What I actually said was that the council’s condemnation of Pope Honorius as a heretic was an “implicit” rejection of the idea that the Roman Church “remains free from all error.”

Obviously there is a tension in these seemingly contradictory statements, but the First Vatican Council began to resolve these tensions by restricting papal infallibility to specific conditions, which helps to explain these things. Unlike the modern Orthodox churches, the Roman Church retains the authority of the First Millennium to resolve doctrine via ecumenical councils.
It seems that with Pope Agatho and Honorius, the Church of the 7th century, like the Church today knows that not every statement of the Pope is infallible. That is why Honorius can teach heresy to another bishop in a non-definitive letter and it won’t affect the integrity of the Apostolic See.

Ruhl here ignores the fact that Vatican I delineates conditions for papal infallibility that no one had enunciated in the entire first millennium. No one had any reason to think that a pope writing to an ecumenical patriarch about a hotly contested dogmatic issue was simply expressing a private opinion. The letter itself makes it quite clear that he was intending to settle the matter and end the controversy, and he did so by approving of a heretical formulation. To take refuge in claiming that this letter doesn’t meet the criteria for an infallible statement ignores the reality of how prelates exercised their authority in the first millennium.

By contrast Spencer is forced, like so many Orthodox apologists are, to oversimplifying the historical data and making baseless claims without any living, ecumenical Magisterium to answer to.

Actually, Ruhl oversimplifies the data by ignoring a thousand years of historical development in an effort to ignore the obvious intention of Pope Honorius in sending the letter in the first place.

Scripture Against Ecumenical Councils?
His biggest blunder however is how he handles the traditional Biblical prooftexts for the papacy. In doing so he betrays the ancient ecumenical councils and much of modern Eastern Orthodox scholarship.
For example, on page 15 he writes:
Orthodox theologians tend to see the “rock” not as the person of Peter, but his confession of faith, or Christ Himself. This is far from true. Spencer is endorsing a Protestant, reductionist interpretation of that verse by applying it to the confession or Christ Himself. The great 20th century Eastern Orthodox scholar John Meyendorff wrote:
The personal role of Peter as the “rock” upon which the Church was built was readily recognized by Byzantine ecclesiastical writers. Only later polemicists, systemically anti-Latin, tended to diminish it; but this was not the case among the most enlightened of the Byzantine theologians. Thus, according to Photius, Peter is the “the chief of the apostolic choir, and has been established as the rock of the Church and is proclaimed by Truth to be keybearer of the Kingdom of Heaven.
Or take another Orthodox writer in this regard, Fr. Laurent Clennewerck, who admits:
The Orthodox are extremely distrustful of Roman Catholics and would almost like to forget that their calendar and theology is replete with ‘Popes of Rome’ whose teachings about their own authority is better left unmentioned. They also know that accepting a universal ministry of unity and arbitration—something called for by authentic catholic orthodoxy—would jeopardize their nationalistic and ethno-centric kingdoms. Sadly, everyone is trying to look busy doing nothing about it.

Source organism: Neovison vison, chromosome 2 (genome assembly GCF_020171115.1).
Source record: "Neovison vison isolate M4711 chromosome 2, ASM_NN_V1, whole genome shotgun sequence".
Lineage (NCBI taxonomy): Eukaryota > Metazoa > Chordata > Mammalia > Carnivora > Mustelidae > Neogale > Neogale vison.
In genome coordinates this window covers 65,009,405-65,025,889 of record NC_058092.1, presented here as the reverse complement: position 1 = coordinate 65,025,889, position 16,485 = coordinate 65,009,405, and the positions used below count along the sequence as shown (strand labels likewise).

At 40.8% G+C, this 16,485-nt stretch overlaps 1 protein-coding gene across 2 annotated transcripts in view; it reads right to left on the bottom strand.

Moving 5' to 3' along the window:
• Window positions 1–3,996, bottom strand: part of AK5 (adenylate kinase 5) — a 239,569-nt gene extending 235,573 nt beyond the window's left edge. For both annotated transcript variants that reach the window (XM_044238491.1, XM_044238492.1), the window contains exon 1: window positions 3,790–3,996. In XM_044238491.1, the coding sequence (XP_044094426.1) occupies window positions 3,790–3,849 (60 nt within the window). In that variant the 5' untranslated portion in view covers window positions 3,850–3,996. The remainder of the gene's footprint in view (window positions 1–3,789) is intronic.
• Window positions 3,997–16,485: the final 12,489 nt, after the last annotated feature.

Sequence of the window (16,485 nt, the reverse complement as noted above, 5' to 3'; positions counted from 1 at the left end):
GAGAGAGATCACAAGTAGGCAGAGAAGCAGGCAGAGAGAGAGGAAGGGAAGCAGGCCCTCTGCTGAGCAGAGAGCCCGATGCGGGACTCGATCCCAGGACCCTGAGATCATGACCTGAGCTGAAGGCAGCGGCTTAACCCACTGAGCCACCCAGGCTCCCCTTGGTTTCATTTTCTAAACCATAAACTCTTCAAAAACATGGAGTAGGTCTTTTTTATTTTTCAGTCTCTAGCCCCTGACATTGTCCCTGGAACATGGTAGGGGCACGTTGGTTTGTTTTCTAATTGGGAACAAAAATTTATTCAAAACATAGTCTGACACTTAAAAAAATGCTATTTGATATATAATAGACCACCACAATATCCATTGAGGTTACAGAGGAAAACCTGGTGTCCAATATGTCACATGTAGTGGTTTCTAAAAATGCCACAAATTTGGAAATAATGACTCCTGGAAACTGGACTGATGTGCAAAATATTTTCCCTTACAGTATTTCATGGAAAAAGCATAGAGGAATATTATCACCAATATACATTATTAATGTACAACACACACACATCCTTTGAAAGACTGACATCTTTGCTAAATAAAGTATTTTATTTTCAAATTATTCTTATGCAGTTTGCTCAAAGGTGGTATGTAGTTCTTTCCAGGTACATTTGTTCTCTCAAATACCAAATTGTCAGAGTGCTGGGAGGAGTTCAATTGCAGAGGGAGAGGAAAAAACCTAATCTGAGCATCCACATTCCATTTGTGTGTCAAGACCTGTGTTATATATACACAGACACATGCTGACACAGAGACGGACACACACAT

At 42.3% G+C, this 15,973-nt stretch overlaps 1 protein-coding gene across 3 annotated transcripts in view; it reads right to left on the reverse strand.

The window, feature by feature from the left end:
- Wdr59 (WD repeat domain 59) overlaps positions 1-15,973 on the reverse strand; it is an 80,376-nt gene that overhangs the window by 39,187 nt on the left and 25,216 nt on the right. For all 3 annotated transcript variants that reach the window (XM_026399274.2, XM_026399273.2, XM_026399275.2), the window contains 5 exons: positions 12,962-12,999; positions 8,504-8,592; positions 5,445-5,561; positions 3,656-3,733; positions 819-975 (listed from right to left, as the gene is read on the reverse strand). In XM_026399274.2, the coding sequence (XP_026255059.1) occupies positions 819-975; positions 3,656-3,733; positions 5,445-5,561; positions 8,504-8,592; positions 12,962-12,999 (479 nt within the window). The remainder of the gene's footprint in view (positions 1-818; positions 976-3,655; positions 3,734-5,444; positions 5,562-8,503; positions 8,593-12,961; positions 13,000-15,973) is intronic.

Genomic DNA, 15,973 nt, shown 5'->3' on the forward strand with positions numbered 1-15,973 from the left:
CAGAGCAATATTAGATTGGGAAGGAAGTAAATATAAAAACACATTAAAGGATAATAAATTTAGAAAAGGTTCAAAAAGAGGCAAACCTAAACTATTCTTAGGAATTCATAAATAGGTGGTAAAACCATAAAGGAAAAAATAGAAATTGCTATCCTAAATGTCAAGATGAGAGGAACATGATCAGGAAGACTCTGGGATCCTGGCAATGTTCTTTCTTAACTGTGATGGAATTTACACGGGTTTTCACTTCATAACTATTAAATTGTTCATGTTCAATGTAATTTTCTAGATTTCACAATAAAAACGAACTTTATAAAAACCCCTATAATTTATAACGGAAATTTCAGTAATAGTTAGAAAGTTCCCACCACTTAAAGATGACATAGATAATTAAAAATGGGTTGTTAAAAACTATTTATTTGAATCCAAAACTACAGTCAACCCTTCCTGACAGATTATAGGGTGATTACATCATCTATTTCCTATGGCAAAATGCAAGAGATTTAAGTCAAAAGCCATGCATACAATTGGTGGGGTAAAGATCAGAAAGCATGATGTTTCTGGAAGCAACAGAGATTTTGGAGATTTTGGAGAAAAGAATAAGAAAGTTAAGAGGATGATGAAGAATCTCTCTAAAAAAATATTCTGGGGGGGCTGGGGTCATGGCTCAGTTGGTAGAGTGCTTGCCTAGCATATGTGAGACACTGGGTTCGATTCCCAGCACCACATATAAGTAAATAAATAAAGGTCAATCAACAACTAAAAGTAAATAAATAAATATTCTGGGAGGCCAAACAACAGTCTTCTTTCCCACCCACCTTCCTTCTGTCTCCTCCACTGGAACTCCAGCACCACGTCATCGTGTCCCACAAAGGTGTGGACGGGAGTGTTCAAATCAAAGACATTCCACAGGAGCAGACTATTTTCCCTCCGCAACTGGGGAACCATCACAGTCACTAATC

The actual question here is what it means that Peter is chief of the apostles and the rock, etc. But his claim that I am “endorsing a Protestant, reductionist interpretation” is false. Actually, even Blessed Augustine says: “What is Peter’s confession? ‘You are the Christ, the Son of the living God.’ There’s the rock for you, there’s the foundation, there’s where the Church has been built, which the gates of the underworld cannot conquer.” Likewise Saint Ambrose: “Faith, then, is the foundation of the Church, for it was not said of Peter’s flesh, but of his faith, that ‘the gates of hell shall not prevail against it.’” St. John Chrysostom says: “And I say unto thee, Thou art Peter, and upon this rock I will build my Church’; that is, on the faith of his confession.” And so on.

Returning to Spencer, on the aforementioned page, further down, he continues:
It is noteworthy, however, that while there are many statements of the Holy Fathers about the pre-eminence of Peter, nowhere to be found is that Peter is the rock in his very flesh and bones, such that it is his presence in Rome and martyrdom that elevates the See of Rome above all others.

This again, is obscuring the whole truth. Here is an excerpt from the Acta of the Council of Ephesus, Session II, in 431 AD:

Philip the presbyter and legate of the Apostolic See said: There is no doubt, and in fact it has been known in all ages, that the holy and most blessed Peter, prince and head of the Apostles, pillar of the faith, and foundation of the Catholic Church, received the keys of the kingdom from our Lord Jesus Christ, the Saviour and Redeemer of the human race, and that to him was given the power of loosing and binding sins: who down even to today and forever both lives and judges in his successors. The holy and most blessed Pope Celestine, according to due order, is his successor and holds his place, and us he sent to supply his place in this holy synod, which the most human and Christian Emperors have commanded to assemble, bearing in mind and continually watching over the Catholic faith. This was read out by the Papal legate and no one protested. This gives a very clear application of the verse to the Papal office and Celestine who occupies it.